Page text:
High levels of investment in fossil fuels mean that goals set out in the Paris agreement to keep global temperature rises well below 2°C will be missed.
That is according to a new report by Climate Transparency, which reveals that the G20 countries provided a total of over $230bn (£178bn) in subsidies to coal, oil and gas in 2014.
It reveals that greenhouse gas emissions increased by 34% between 1990 and 2014 in these countries, but that their economies grew by 117%, suggesting they are using energy resources more efficiently.
"The G20 countries use energy more efficiently and use cleaner energy sources, but energy consumption and the economies have grown," NewClimate Institute founding partner, Niklas Höhne, said.
"So the overall growth of greenhouse gas emissions is slowing, but is not yet in decline. Renewables are on the rise, but coal and other fossil fuels still dominate the G20's energy mix."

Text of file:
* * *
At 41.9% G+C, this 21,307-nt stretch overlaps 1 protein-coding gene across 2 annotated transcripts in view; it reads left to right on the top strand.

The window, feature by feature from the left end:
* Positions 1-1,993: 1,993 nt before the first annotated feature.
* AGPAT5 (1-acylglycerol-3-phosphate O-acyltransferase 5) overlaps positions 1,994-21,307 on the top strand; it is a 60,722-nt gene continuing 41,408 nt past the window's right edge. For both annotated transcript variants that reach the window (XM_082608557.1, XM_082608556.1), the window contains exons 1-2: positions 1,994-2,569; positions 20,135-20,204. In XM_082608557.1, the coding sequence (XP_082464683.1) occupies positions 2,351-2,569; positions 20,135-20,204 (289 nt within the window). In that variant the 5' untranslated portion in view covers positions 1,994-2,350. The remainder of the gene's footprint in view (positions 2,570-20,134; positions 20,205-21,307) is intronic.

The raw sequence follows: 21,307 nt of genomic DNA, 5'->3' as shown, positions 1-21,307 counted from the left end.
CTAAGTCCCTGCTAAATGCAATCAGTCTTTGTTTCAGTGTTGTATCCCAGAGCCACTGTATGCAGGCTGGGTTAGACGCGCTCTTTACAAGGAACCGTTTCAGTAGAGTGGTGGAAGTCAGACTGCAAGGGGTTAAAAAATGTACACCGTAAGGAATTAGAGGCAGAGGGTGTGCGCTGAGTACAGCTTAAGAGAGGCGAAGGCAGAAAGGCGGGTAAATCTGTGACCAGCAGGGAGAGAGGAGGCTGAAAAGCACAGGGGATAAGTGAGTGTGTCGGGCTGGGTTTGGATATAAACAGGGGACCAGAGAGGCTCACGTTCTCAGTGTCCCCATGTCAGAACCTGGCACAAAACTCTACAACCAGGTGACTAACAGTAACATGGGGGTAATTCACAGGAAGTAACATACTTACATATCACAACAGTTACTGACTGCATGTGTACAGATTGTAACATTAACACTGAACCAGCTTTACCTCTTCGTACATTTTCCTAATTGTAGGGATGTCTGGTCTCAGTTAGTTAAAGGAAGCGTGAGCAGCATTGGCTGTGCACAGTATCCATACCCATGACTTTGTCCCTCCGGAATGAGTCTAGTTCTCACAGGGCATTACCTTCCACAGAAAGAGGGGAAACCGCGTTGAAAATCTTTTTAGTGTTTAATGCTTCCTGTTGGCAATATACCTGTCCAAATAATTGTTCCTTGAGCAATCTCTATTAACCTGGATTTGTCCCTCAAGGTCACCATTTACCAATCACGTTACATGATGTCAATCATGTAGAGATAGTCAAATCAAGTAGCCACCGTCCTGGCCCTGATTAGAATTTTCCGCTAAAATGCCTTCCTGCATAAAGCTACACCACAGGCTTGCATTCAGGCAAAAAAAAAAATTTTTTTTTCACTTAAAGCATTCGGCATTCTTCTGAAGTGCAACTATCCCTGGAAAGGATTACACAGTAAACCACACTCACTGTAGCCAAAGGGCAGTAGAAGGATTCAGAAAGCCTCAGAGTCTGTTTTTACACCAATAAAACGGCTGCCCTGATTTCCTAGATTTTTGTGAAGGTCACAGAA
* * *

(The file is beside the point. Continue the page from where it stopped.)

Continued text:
The report was released ahead of this week's meeting of G20 leaders in Hamburg, and involved contributions from experts from Argentina, Brazil, China, France, Germany, India, Indonesia, Mexico, South Africa and the UK.
It shows that the carbon intensity of total primary energy supply is still rising, despite G20 countries being home to 98% of the global installed capacity of wind power, 97% of solar power, and 93% of electric vehicles.
Among G20 countries, the highest levels of public finance for fossil fuels come from Japan and China, who provided about $19bn and $17bn a year between 2013 and 2014, respectively.
It shows that China, France, Germany and the UK are the most attractive countries for renewable energy investment, while Canada has the highest volume of greenhouse emissions per capita, followed by Saudi Arabia, Australia.
The US is the next biggest greenhouse gas emitter per capita, which is likely to worsen after President Trump announced his decision to withdraw the US from the Paris agreement last month.
"After Trump resigned from the Paris agreement, and began dismantling important national climate policies like the Clean Power Plan, experts now give the US much lower ratings for policy performance," report co-author, Jan Burck, said.
"The pro-Paris reactions in a lot of US States and cities will hopefully help it to still play a part in combating the climate crisis."
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